Published online by Cambridge University Press: 12 November 2009
STRUCTURE IN MULTIVARIATE DATA
Commonly, almost all natural scientists make a great number of measurements in their daily activities, for example, on the orientation of strata, geochemical determinations, mineral compositions, rock analyses, measurements on fossil specimens, properties of sediments, ecological factors, genetics, and many other kinds. You need only reflect on the routine work of a geological survey department in order that the truth of this statement may become apparent.
Scientific data are often multivariate. For example, in a rock analysis, determinations of several chemical elements are made on each rock specimen of a collection. You will all be familiar with the tables of chemical analyses that issue from studies in igneous petrology and analytical chemistry. Petrologists have devised many kinds of diagrams in their endeavor to identify significant groupings in these data lists. The triangular diagrams of petrology permit the relationships between three variables at a time to be displayed. Attempts at illustrating more highly multivariate relationships have led to the use of ratios of elements and plots on polygonal diagrams (cf. Aitchison, 1986).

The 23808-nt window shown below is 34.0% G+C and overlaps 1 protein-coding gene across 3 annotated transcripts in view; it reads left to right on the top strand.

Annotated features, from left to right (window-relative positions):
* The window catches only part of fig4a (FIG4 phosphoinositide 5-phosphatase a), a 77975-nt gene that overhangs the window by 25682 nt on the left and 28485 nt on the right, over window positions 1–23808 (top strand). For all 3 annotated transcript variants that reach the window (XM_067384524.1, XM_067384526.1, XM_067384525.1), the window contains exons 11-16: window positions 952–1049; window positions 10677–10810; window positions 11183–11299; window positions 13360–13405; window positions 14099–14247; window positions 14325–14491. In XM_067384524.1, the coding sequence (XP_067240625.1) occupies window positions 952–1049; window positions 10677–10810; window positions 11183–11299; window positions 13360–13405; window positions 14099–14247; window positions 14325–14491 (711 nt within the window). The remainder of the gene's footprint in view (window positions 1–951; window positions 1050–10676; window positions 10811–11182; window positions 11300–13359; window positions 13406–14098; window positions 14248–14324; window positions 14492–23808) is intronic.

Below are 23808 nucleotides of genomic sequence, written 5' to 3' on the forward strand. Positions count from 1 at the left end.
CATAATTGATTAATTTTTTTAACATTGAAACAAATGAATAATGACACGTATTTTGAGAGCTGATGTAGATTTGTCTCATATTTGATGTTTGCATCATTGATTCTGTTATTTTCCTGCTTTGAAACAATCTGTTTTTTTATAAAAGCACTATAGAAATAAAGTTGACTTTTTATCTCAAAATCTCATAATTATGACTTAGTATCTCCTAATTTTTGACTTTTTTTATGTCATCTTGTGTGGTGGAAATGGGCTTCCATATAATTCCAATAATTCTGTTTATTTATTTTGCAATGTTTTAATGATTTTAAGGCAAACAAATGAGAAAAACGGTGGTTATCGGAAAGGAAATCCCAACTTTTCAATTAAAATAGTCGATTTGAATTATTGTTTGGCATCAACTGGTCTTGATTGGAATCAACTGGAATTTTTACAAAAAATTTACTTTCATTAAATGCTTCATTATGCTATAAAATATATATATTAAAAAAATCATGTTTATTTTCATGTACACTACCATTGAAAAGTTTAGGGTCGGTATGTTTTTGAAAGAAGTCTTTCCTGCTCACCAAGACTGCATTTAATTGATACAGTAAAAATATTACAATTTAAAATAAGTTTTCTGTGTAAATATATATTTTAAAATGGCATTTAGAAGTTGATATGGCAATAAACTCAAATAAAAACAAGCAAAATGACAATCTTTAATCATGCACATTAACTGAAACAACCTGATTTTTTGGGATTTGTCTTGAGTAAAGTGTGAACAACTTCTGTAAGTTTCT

Obviously, one can only go so far with the graphical analysis of a data table. The logical next step is to use some type of quantitative method for summarizing and analyzing the information hidden in a multivariate table. It is natural to enquire how the variables measured for a homogeneous sample are connected to each other and whether they occur in different combinations, deriving from various relationships in the population.